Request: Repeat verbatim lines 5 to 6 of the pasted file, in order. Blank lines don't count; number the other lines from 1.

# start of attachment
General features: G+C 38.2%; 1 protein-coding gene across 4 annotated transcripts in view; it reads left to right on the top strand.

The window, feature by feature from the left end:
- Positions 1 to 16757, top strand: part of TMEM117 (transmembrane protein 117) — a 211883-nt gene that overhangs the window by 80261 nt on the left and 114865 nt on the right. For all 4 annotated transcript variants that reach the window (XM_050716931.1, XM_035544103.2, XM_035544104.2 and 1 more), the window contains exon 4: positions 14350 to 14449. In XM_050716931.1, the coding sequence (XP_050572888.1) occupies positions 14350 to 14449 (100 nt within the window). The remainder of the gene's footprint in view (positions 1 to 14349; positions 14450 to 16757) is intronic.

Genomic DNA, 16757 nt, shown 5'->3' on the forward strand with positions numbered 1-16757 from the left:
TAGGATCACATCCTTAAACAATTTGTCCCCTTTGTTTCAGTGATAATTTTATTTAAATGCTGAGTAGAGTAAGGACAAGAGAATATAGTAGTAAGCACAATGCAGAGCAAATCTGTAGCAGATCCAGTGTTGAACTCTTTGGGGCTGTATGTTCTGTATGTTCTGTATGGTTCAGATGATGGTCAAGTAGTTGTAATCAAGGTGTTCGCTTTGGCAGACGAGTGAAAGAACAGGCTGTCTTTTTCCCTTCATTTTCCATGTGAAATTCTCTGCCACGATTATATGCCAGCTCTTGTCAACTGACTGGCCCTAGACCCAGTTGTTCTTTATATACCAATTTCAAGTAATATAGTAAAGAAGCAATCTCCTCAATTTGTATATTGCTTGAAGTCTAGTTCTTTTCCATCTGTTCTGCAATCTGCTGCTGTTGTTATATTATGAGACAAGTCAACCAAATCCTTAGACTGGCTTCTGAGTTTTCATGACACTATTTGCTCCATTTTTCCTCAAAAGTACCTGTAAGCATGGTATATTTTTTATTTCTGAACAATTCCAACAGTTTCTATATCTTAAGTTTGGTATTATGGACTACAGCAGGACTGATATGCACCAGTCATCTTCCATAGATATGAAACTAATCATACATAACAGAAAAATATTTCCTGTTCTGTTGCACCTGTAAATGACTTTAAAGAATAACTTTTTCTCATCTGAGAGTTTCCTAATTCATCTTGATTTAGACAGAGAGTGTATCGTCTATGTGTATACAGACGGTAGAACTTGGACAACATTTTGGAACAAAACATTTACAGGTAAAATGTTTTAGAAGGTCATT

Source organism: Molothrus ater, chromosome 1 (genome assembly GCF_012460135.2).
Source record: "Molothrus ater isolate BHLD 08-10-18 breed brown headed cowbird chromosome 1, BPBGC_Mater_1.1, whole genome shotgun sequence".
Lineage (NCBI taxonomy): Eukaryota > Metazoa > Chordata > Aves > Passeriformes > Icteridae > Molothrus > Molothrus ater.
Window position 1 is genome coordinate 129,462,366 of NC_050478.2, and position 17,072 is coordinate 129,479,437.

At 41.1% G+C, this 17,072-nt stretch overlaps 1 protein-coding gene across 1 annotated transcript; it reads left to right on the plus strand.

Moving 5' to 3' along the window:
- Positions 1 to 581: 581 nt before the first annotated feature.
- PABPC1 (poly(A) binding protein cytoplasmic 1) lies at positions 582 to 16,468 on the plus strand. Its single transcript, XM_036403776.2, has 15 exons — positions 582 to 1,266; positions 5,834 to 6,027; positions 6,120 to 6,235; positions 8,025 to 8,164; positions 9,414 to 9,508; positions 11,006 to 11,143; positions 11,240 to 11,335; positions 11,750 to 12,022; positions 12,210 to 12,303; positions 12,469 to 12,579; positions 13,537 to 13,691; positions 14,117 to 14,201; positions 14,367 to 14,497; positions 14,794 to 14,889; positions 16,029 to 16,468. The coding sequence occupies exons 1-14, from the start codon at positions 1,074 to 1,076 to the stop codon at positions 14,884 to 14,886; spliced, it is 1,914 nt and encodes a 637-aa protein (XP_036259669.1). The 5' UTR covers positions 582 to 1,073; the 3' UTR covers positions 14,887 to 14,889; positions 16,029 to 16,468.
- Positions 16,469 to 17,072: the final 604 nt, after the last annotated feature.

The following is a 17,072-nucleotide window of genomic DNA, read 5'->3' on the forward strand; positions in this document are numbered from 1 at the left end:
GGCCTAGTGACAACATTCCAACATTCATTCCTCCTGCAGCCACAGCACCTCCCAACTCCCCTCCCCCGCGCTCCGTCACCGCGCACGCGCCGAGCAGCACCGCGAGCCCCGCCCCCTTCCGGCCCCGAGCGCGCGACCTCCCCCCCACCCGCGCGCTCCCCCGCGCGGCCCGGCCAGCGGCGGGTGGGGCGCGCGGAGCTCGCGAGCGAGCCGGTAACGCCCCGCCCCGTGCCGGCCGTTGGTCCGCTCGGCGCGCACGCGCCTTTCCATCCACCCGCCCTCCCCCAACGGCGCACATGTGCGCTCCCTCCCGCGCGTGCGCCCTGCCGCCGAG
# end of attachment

TAGGATCACATCCTTAAACAATTTGTCCCCTTTGTTTCAGTGATAATTTTATTTAAATGCTGAGTAGAGTAAGGACAAGAGAATATAGTAGTAAGCACAATGCAGAGCAAATCTGTAGCAGATCCAGTGTTGAACTCTTTGGGGCTGTATGTTCTGTATGTTCTGTATGGTTCAGATGATGGTCAAGTAGTTGTAATCAAGGTGTTCGCTTTGGCAGACGAGTGAAAGAACAGGCTGTCTTTTTCCCTTCATTTTCCATGTGAAATTCTCTGCCACGATTATATGCCAGCTCTTGTCAACTGACTGGCCCTAGACCCAGTTGTTCTTTATATACCAATTTCAAGTAATATAGTAAAGAAGCAATCTCCTCAATTTGTATATTGCTTGAAGTCTAGTTCTTTTCCATCTGTTCTGCAATCTGCTGCTGTTGTTATATTATGAGACAAGTCAACCAAATCCTTAGACTGGCTTCTGAGTTTTCATGACACTATTTGCTCCATTTTTCCTCAAAAGTACCTGTAAGCATGGTATATTTTTTATTTCTGAACAATTCCAACAGTTTCTATATCTTAAGTTTGGTATTATGGACTACAGCAGGACTGATATGCACCAGTCATCTTCCATAGATATGAAACTAATCATACATAACAGAAAAATATTTCCTGTTCTGTTGCACCTGTAAATGACTTTAAAGAATAACTTTTTCTCATCTGAGAGTTTCCTAATTCATCTTGATTTAGACAGAGAGTGTATCGTCTATGTGTATACAGACGGTAGAACTTGGACAACATTTTGGAACAAAACATTTACAGGTAAAATGTTTTAGAAGGTCATT

Source organism: Molothrus ater, chromosome 1 (genome assembly GCF_012460135.2).